Voigt JU, Arnold MF, Karlsson M, Hubbert L, Kukulski T, Hatle L, Sutherland GR: Assessment of Regional Longitudinal Myocardial Strain Rate Derived from Doppler Myocardial Imaging Indexes in Normal and Infarcted Myocardium.
Kowalski M, Kukulski T, Jamal F, D'hooge J, Weidemann F, Rademakers F, Bijnens B, Hatle L, Sutherland GR: Can natural strain and strain rate quantify regional myocardial deformation? A study in healthy subjects.
Ultrasound in Med & Biol 2001, 27:1087-1097. Publisher Full Text
Kukulski T, Jamal F, D'Hooge J, Bijnens B, De Scheerder I, Sutherland GR: Acute Changes in Systolic and Diastolic Events During Clinical Coronary Angioplasty: A Comparison of Regional Velocity, Strain Rate, and Strain Measurement.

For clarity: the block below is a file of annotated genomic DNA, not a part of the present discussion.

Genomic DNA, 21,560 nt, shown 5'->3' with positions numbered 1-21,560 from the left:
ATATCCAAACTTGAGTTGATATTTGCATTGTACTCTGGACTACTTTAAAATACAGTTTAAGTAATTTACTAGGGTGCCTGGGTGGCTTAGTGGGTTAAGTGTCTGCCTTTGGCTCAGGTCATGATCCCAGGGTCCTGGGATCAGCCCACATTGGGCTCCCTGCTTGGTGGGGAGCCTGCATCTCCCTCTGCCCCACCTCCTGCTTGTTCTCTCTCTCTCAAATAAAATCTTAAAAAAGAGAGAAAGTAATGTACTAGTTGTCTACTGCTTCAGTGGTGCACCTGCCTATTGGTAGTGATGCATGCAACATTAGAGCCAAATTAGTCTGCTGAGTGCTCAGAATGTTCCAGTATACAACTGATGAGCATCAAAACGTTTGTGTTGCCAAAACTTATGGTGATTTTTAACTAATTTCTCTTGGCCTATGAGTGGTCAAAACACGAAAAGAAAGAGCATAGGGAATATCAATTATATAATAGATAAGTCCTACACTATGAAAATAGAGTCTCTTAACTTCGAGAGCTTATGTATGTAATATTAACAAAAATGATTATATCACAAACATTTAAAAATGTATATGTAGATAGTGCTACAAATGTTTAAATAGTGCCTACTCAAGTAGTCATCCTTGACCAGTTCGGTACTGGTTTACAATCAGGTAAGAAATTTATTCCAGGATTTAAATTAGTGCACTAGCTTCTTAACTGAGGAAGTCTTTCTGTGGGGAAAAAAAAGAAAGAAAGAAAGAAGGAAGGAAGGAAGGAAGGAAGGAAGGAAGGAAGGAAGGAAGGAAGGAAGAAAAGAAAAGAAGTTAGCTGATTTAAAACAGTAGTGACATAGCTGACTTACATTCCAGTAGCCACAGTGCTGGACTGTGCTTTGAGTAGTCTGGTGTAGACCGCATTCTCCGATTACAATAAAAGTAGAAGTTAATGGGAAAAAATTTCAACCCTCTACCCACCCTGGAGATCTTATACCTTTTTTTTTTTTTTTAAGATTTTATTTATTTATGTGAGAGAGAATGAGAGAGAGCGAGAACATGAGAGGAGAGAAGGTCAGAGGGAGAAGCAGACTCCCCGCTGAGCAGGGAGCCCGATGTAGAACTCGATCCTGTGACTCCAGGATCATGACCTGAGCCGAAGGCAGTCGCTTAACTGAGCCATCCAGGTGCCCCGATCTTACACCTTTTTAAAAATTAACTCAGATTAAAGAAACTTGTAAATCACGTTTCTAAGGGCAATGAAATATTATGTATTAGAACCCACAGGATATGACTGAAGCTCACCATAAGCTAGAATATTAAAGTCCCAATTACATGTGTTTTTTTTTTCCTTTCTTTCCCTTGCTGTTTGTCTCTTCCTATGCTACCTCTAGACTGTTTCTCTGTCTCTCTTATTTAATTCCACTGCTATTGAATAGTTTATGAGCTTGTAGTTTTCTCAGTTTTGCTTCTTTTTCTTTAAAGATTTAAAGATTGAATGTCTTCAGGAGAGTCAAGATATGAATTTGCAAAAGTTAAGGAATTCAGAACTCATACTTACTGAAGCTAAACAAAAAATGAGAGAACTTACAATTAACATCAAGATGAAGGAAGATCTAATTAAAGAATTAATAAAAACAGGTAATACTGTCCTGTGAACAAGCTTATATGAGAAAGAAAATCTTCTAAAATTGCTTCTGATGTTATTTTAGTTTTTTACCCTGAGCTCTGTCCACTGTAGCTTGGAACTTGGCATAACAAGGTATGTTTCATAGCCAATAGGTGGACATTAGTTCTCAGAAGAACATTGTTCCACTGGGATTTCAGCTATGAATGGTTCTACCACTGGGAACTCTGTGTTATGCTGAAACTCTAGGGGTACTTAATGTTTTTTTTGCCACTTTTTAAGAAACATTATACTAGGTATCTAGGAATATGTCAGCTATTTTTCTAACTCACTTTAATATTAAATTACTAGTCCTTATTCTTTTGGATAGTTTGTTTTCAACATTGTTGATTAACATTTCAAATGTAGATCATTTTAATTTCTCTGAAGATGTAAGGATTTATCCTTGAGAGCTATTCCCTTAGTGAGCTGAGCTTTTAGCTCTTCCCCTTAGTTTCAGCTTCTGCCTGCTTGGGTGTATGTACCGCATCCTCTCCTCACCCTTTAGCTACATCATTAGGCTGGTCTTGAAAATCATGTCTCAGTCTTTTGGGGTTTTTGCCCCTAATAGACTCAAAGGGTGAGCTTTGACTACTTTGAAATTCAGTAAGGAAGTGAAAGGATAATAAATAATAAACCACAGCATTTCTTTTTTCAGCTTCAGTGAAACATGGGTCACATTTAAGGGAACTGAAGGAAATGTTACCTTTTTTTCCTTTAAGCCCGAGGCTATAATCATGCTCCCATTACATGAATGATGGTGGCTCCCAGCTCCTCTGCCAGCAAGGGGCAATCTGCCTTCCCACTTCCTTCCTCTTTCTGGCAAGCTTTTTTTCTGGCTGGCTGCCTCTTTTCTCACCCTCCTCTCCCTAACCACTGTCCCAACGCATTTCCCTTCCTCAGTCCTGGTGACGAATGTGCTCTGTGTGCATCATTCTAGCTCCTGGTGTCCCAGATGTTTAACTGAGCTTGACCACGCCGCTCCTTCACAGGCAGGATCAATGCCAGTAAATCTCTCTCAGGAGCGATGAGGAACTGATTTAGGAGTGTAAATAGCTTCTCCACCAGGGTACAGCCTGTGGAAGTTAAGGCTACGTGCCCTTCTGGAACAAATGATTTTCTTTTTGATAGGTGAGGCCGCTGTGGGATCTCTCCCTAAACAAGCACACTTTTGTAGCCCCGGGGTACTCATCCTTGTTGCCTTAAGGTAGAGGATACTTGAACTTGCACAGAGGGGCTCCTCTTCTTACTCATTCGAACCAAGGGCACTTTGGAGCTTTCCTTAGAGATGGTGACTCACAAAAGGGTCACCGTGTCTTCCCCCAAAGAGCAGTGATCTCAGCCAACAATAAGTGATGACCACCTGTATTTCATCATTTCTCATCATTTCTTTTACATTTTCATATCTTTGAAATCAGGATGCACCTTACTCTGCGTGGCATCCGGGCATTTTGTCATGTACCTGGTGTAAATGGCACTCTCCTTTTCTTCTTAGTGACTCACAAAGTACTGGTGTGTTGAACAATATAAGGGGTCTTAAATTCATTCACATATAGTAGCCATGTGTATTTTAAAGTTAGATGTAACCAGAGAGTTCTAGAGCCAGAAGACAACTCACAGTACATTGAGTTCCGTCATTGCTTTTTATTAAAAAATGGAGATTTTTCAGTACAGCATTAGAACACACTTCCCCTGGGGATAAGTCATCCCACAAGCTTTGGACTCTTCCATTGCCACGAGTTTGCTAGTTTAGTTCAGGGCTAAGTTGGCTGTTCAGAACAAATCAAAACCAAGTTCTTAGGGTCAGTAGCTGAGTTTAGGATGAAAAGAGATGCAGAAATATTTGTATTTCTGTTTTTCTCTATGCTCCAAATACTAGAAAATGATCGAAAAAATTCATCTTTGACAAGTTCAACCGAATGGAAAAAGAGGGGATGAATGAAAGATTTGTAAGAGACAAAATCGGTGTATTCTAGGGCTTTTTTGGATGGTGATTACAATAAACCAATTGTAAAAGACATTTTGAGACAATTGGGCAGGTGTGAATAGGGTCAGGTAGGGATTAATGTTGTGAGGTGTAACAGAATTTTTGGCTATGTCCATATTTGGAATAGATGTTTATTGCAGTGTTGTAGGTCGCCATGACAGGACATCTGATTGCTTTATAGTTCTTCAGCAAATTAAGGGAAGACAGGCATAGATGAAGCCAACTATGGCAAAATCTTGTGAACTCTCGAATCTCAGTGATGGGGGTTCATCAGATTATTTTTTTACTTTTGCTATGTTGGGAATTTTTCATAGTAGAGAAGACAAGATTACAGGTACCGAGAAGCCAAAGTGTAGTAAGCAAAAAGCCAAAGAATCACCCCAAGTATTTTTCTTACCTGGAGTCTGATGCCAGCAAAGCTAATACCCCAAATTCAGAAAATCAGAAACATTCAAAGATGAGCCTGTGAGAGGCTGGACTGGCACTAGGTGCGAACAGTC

Wilkenshoff UM, Sovany A, Wigstrom L, Olstad B, Lindstrom L, Engvall J, Janerot-Sjoberg B, Wranne B, Hatle L, Sutherland GR: Regional mean systolic myocardial velocity estimation by real-time color Doppler myocardial imaging: a new technique for quantifying regional systolic function.
Schiller NB, Shah PM, Crawford M, DeMaria A, Devereux R, Feigenbaum H, Gutgesell H, Reichek N, Sahn D, Schnittger I, Silverman NH, Tajik J: Recommendations for quantitation of the left ventricle by two-dimensional echocardiography.
J Am Soc Echocardiogr 1989, 2:358-367. PubMed Abstract